Cruz: "No Meaningful Risk" of Christians Committing Terrorism

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Ted Cruz speaks to reporters on the campus of Bob Jones University in Greenville, S.C. on Nov. 14, 2015.
Ted Cruz speaks to reporters on the campus of Bob Jones University in Greenville, S.C. on Nov. 14, 2015.

MYRTLE BEACH, S.C. — U.S. Sen. Ted Cruz on Sunday continued to call for Muslim refugees from Syria to be barred from entering the U.S. but opening the borders to displaced Christians, arguing there is not a "meaningful risk" that Christians will commit terrorist acts.

"There is no meaningful risk of Christians committing acts of terror. If there were a group of radical Christians pledging to murder anyone who had a different religious view than they, we would have a different national security situation," Cruz told reporters in a middle school gym here.

"But it is precisely the Obama administration’s unwillingness to recognize that or ask those questions that makes them so unable to fight this enemy. Because they pretend as if there is no religious aspect to this," he said.

Former Florida Gov. Jeb Bush also said Sunday that any assistance going to refugees from the Middle East should be concentrated on Christians.

"We should focus our efforts as it relates to refugees on the Christians that are being slaughtered," he told CNN's State of the Union.

 

Cruz did not say how he would determine that refugees were Christian or Muslim. He reiterated his assertion that it is "lunacy" to allow Muslim refugees into the U.S., saying that there is no way to know if they are aligned with the Islamic State.

"We can’t roll the dice with the safety of Americans and bring in people for whom there is an unacceptable risk that they could be jihadists coming here to kill Americans," Cruz said. "We just saw in Paris what happens when a country allows ISIS terrorists to come in as refugees and the result can be a horrific loss of life," he said, using an acronym for the Islamic State.

The assertion is a shift for Cruz, who in early 2014 told Fox News that America should allow Syrian refugees to come to the U.S. Now he is saying that Muslim refugees should be resettled in majority Muslim countries in the Middle East.

"We have welcomed refugees, the tired huddled masses for centuries. That’s been the history of the United States. We should continue to do so,” he said. “We have to continue to be vigilant to make sure those coming are not affiliated with the terrorists, but we can do that."

Cruz said Sunday that the landscape has changed since early 2014.

"We’ve seen a number of things change. We’ve seen the rise of ISIS, we’ve seen the manifest evil of their terrorism, we’ve seen also the enormous failures of the Obama administration’s intelligence operations," he said, including that U.S. Central Command is "cooking intelligence" to please the White House. Cruz said the administration "does not have the information" to determine who among refugees might be a terrorist.

"Sadly, it appears that at least one of the terrorists who committed these attacks in Paris came as a refugee in Syria," he said. "So what does President Obama and Hillary Clinton want to do? Bring tens of thousands of them to America and put them here."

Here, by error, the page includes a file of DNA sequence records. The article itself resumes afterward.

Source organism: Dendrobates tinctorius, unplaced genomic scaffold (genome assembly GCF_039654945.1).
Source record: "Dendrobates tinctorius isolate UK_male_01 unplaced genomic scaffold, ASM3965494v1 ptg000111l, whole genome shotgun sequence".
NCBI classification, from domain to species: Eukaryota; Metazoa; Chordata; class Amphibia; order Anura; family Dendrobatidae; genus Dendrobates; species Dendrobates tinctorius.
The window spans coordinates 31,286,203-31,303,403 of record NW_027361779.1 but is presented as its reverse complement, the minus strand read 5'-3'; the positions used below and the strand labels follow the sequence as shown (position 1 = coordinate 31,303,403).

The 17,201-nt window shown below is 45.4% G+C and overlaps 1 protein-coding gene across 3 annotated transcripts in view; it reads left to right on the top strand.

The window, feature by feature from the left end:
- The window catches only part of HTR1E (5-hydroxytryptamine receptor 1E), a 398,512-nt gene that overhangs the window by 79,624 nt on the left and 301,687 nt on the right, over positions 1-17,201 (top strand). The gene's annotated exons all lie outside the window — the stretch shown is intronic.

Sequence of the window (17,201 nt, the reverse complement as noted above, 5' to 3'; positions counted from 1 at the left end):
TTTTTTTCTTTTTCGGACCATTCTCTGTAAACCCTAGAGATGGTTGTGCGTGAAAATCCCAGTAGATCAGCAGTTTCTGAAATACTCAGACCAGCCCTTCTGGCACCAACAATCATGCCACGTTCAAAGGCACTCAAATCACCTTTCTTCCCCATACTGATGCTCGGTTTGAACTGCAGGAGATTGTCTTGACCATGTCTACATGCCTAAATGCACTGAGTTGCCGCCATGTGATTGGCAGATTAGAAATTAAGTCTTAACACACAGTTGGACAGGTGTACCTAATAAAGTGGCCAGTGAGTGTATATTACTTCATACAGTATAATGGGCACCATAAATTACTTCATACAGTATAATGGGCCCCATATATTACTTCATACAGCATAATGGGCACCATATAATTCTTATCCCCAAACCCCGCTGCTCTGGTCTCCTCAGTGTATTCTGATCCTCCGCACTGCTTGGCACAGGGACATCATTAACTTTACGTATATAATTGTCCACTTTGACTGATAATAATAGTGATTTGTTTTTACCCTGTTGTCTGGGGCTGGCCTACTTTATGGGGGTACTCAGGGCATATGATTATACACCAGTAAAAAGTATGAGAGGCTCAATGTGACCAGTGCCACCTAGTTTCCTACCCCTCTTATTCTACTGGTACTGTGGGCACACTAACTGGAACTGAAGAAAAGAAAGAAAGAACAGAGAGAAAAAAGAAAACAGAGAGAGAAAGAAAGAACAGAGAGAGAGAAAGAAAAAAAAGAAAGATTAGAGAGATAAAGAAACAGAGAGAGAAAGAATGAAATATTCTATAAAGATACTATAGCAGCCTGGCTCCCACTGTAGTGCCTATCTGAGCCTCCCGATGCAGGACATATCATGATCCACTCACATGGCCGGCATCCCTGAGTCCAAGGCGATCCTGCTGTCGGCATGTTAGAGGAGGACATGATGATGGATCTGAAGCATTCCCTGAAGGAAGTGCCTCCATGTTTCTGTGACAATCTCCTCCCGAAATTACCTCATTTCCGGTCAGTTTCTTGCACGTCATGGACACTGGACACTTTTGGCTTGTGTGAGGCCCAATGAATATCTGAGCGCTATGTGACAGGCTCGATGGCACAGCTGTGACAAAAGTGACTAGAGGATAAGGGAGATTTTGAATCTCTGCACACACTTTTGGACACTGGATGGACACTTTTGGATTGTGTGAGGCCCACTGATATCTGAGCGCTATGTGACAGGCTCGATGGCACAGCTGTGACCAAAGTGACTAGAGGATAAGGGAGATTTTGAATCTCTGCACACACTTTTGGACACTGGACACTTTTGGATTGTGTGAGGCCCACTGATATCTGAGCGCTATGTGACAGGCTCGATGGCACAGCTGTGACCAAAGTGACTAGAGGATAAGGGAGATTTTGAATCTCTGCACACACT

The issue of Syrian refugees has loomed large during the Republican primary, with concern about the refugees growing among conservatives in recent months. Louisiana Gov. Bobby Jindal said borders should be sealed. Ben Carson said accepting the refugees is a "suspension of intellect." Donald Trump has promised to kick Syrian refugees out and not let any more in. On Sunday, Sen. Marco Rubio, R-Fla., said the country cannot absorb any more Syrian refugees.

 

"It's not that we don't want to; it's that we can't because there's no way to background check someone that's coming from Syria," he said on ABC's This Week with George Stephanopoulos.

Cruz was asked by a woman here if Congress could halt immigration for two years. He did not answer the question, instead stating that Christians should be let in but Muslims should not.

"We need to be working to provide a safe haven for those Christians who are being persecuted and facing genocide, and at the same time we shouldn't be letting terrorists into America," he said.

Lavinia Limon, the president and chief executive of the U.S. Commission for Refugees and Immigrants, said she is surprised the once-nonpartisan cause of helping refugees fleeing violence has become so politicized. She said it takes about three years for refugees to go through stringent security screenings.

“The definition of a refugee is someone fleeing oppression. They’re fleeing terrorism,” she said. “They’ve experienced what happened in Paris on a daily basis.”

Limon said she is dismayed that presidential candidates want to separate refugees by religion.

"That's the same distinction that ISIS makes between Muslims and Christians. It's playing into their hands," she said.

Ken Knight, 54, a heating and cooling technician from Florence, S.C., said he agrees with Bush and Cruz that only Christian refugees should be let into the country.

"I wouldn't bring the Muslims. They cut your head off. You can't trust them. I'm sure there are good ones, but they're like the mob. Once you get in, you can't trust them," he said after a church service Cruz attended in Florence.

Paulette Heckman of Florence said she believes the situation in Syria is creating a humanitarian crisis and feels sympathy for those fleeing. But she is leery of allowing many people into the United States until the nation's security screening systems are made more robust.

"As Christians we do have to be compassionate and empathetic," she said in Florence. "But I just believe as a country we've got to have a system in place to ensure safety to the best of our ability."

Abby Livingston of The Texas Tribune contributed to this report.

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